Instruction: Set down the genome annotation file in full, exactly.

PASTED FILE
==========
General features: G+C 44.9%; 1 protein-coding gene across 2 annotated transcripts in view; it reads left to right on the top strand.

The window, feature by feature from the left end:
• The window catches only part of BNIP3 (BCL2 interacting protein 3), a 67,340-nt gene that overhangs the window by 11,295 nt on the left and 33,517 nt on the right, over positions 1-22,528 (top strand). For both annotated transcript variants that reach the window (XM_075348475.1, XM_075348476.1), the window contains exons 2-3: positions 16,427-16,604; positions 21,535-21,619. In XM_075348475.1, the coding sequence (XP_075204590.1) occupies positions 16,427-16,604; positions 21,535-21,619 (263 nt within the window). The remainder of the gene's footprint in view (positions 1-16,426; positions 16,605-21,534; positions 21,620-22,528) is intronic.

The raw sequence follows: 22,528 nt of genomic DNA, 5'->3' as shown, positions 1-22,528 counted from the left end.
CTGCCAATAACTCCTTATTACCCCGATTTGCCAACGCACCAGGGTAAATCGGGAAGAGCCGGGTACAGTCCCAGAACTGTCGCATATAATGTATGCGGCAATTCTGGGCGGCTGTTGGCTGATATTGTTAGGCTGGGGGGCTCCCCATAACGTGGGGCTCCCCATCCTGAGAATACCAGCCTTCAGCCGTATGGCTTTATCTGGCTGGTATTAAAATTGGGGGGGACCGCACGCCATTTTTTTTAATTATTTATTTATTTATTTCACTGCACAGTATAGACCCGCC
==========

General features: G+C 44.9%; 1 protein-coding gene across 2 annotated transcripts in view; it reads left to right on the top strand.

The window, feature by feature from the left end:
• The window catches only part of BNIP3 (BCL2 interacting protein 3), a 67,340-nt gene that overhangs the window by 11,295 nt on the left and 33,517 nt on the right, over positions 1-22,528 (top strand). For both annotated transcript variants that reach the window (XM_075348475.1, XM_075348476.1), the window contains exons 2-3: positions 16,427-16,604; positions 21,535-21,619. In XM_075348475.1, the coding sequence (XP_075204590.1) occupies positions 16,427-16,604; positions 21,535-21,619 (263 nt within the window). The remainder of the gene's footprint in view (positions 1-16,426; positions 16,605-21,534; positions 21,620-22,528) is intronic.

The raw sequence follows: 22,528 nt of genomic DNA, 5'->3' as shown, positions 1-22,528 counted from the left end.
CTGCCAATAACTCCTTATTACCCCGATTTGCCAACGCACCAGGGTAAATCGGGAAGAGCCGGGTACAGTCCCAGAACTGTCGCATATAATGTATGCGGCAATTCTGGGCGGCTGTTGGCTGATATTGTTAGGCTGGGGGGCTCCCCATAACGTGGGGCTCCCCATCCTGAGAATACCAGCCTTCAGCCGTATGGCTTTATCTGGCTGGTATTAAAATTGGGGGGGACCGCACGCCATTTTTTTTAATTATTTATTTATTTATTTCACTGCACAGTATAGACCCGCC